Remembering loved ones on All Souls' Day
The feast of All Souls' Day is a reminder for us to offer up prayers for the departed, to help them on their journey to heaven. We pray not just for those we know and love but also for “neglected souls”. This is regarded as an act of charity.
Most religions compel (or at the very least, encourage) its followers to pray for the departed. Different faiths prescribe different rituals for remembering the dead. For example, Muslims believe that the departed are “freed” from their entombment once a year on Ramadhan, enabling them to visit members of their living relatives. On the first day of Syawal, graves must be cleaned and prayers performed at the gravesite. Buddhists, on the other hand, perform the annual Ullambana to console ancestors and other spirits. This tradition of remembering the departed has been handed down through generation dating back to the time of Buddha Shakyamuni. One major event in the Chinese calendar, observed by Chinese communities all over the world is Cheng Beng. This day of honouring would be observed as a time of obeisance, remembrance and veneration for departed ancestors and immediate family members.
Catholics also remember their dearly departed especially on All Souls' Day. During this special time of remembrance, they pray for these souls (especially those believed to be in purgatory) so that they may be hurried along the path to heaven. Be that as it may, Catholics still bear in mind that according to St. Matthew, not all sins can be forgiven. Thus it is said that, "and whosoever shall speak a word against the Son of man, it shall be forgiven him: but he that shall speak against the Holy Ghost, it shall not be forgiven him, neither in this world, nor in the world to come." – 12:32.
When visiting the graves of loved ones, Catholics often spruce up the graves, place flowers and light candles as they offer up prayers.
Usually a week before All Souls' Day, my family and I would make our way to the Western Road cemetery where our grandparents and most of our granduncles, grandaunties, uncles, aunties and relatives have been buried. Having visited the cemetery without fail every year, we find ourselves retracing our footsteps on very familiar ground.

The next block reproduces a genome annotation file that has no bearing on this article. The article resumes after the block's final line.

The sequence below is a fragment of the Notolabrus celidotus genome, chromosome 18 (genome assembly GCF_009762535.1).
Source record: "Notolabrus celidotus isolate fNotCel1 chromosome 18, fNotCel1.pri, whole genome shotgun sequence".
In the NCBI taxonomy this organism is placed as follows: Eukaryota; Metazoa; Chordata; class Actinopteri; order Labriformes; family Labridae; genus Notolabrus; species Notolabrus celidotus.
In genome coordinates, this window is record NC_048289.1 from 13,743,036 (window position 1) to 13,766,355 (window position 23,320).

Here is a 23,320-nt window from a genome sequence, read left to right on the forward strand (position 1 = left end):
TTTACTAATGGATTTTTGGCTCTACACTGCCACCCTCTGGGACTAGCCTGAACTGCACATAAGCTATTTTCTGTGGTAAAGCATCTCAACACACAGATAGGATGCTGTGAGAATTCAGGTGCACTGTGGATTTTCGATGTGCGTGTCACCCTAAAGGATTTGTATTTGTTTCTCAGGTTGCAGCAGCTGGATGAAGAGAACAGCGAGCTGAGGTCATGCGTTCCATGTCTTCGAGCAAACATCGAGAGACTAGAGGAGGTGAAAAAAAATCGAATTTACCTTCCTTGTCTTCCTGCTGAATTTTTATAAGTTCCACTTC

"Our grandparents are over there, " Sandra, my late sister, used to announce, "and eight graves down is our Auntie Catherine".
In the early 1980s, my late father reconstructed various parts of the family gravesite to fit numerous urns. Having a family of eight children, my father (who also had five siblings) knew in his wisdom that this would indeed be the most practical way of keeping everyone in the family together, even in death.
The trend appeared to have caught on, as other graves found within the new section at the Western Road cemetery have adopted the same space-saving concept.
As we light some candles, together as a family we would recite the rosary at each of the graves we visit in the hope that our prayers would be heard and answered. Perhaps it is the metaphysical ambience of being surrounded by so many dead that we always keep our senses attuned to the smallest sign of any ''presence”. Sometimes, we could almost feel that they are there with us in spirit.
When observing All Souls' Day, Catholics are actually re-enacting the actions of a biblical character called Judas Maccabeus. He believed that by praying for a band of pagan soldiers he had just buried, they would be delivered from their sins and allowed to enter the gates of heaven.
It is good that people of all ages and from all walks of life be reminded that life does not go on forever. A dying candle on a tombstone soberly reminds us of our brief moment in a material world. Like a song that starts, thrills and fades away, we too will live, laugh and cry for a while before we embark on another journey.
The ancient Aztecs believed that life is a dream and when you die, you wake up to reality. Major religions preach that our time on earth should be used to prepare for the greater journey ahead. In short, most religions and cultures across the globe teach us that the material world is only temporal and any attempt to cling to it is an exercise in futility.
The feast of All Souls' Day falls on 2 November every year and is a holy day for all Catholics. On this day, requiem masses are commonly held in churches. The priests celebrate these masses wear vestments of the following colour – black (for mourning), violet (symbolising penance), or white (symbolising the hope of resurrection).
Written and photographed by Adrian Cheah
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Updated 29 October 2020